It’s Summer time and living is easy. It’s lake living and it’s good. It takes work to live like this, though. It’s easier to hide inside with the screens. Or even to venture outside with phone or tablet in our hands and stare at the screens out there. It takes some effort to pack for the lake, to bring the meal outside, to fight the bugs and the heat, but even for the “indoor people” it’s a deeper joy when you commit to it. It’s a deeper joy, but it is enriching. It’s worth it.

So I get it. I get how easy it is for a lot of people to say, “I worship God outside. Golfing. At the lake.” I get it. They are experiencing a Joy that doesn’t exist at work or inside or at home and they like it. They recognize that something different and natural is happening. Something that connects them with the Creator. The Psalmist writes, “ The heavens declare the glory of God, and the sky above proclaims his handiwork.” (Psa. 19:1 ESV).

We Christians recognize a Joy even deeper than this, however. It is the Joy of Communion—fellowship, one-ness with God that He gives us through the mystical waters of baptism. The Divine presence and Joy when the ancient words are spoken again and again, ever unfolding, ever deeper with peace, and the ordinary bread and the drops of wine are life and Joy beyond Joy.

This is work to see this. It takes patience and faith. It takes trust to know that there is Joy here even if we don’t feel it yet. We can attend Church for years and be somehow hardened to it. We can go for months and only catch a glimpse here or there. And sometimes we forget that it exists. Sometimes it is dull routine and we think “What’s the point?” Maybe going-to-church was a phase. Maybe it’s just boring or frustrating.

But this happens to the golfer too. And the boater. And the otherwise “inside guy” who loves the early days of Summer. Boats break down, sunburns hurt, the nasty slice returns and mosquitoes and heat drive us inside. The Joy we feel comes and goes.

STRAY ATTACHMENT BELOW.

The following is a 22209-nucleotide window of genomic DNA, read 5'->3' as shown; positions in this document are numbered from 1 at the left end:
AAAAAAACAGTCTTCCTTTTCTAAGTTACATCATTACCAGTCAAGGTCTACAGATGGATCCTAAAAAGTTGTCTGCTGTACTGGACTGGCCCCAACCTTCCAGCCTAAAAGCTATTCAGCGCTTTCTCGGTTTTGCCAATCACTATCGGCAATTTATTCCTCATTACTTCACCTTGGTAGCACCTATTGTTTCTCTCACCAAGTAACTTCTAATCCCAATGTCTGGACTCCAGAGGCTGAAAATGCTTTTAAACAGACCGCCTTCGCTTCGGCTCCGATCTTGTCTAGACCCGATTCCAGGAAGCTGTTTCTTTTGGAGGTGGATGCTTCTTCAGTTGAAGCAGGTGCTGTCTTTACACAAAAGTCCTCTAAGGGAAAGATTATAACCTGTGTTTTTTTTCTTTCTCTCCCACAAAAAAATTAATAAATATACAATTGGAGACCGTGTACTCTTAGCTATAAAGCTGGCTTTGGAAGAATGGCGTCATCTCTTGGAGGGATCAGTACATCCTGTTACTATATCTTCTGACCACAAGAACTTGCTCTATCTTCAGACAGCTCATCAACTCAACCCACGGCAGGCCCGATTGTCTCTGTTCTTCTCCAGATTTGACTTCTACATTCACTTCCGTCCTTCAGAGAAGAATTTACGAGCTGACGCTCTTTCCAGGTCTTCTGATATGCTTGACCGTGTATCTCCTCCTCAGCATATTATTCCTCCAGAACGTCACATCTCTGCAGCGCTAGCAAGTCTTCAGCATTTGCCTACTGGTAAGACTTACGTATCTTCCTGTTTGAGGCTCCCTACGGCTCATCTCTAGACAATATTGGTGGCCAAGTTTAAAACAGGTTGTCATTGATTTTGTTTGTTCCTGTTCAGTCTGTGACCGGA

It comes and goes. This is the hard truth. Joy comes and goes and the harder you hang onto it, the more elusive it seems. Our emotions, our capacity for joy, our feelings are gifts of God, and yet God would have us to be more than just a bundle a feelings. And God calls us to more deeply drink of Him and His Spirit, to become more than we are today, and to enter more deeply into His Joy. This is how Jesus characterizes the Kingdom of God. Not in clouds or harps, not in passive pleasure or relaxation, but Joy. “ His master said to him, ‘Well done, good and faithful servant. You have been faithful over a little; I will set you over much. Enter into the joy of your master.’ (Matthew 25:23 ESV).

So we pursue the Joy of our Master. We find hints and tastes and samplings of this in all Creation, in all the gifts God gives of hearth and home and sun and shade, of food and family and water and trees. Even more fully in the deeper and more lasting peace and joy of His Word attached and made manifest in Baptism and Eucharist, but even this is not the end, not the completion, not the goal. For even these blessed sacraments and sacramental worship is but a foretaste of the feast to come—the eternal feast, the Joy that we will not experience, but enter.

Waiting on God’s Table

I remember it distinctly. I was sitting in one of those miniature chairs in one of the classrooms at St. Stephen Lutheran Church in Liberty, MO. I may have been five or six years old. My Sunday School teacher was old—at least in my mind’s eye. There may have been a felt board involved. I’m not sure.

“When you get to heaven,” she said, “you will be serving God. Heaven is about serving God forever.”

She was smiling as she said this, but my little five-year-old heart just broke. The words seemed to crush me. I knew what serving was. I imagined a long table with Jesus sitting at the head of it, all the disciples sitting around Him, surrounded by white fluffy clouds. And there I was, given a large platter, a towel over my arm, walking behind the disciples and Jesus, filling their drinks, taking away empty plates. That’s what a server did— wait on tables.


Forever waiting on tables for Jesus and His friends. That had to be what serving God in heaven meant. And even though I hadn’t started yet, I was already dreading showing up for work in heaven.

But then something happened. I realized that Heaven was supposed to be good and joyful. I remember this distinctly. With the firm resolution of a pre-schooler I decided that if Heaven meant waiting on tables I guess that was my lot, and I had better just accept that it wouldn’t be so bad when I got there. It didn’t sound so good, but I didn’t have a choice in the matter.

I was a strange little kid.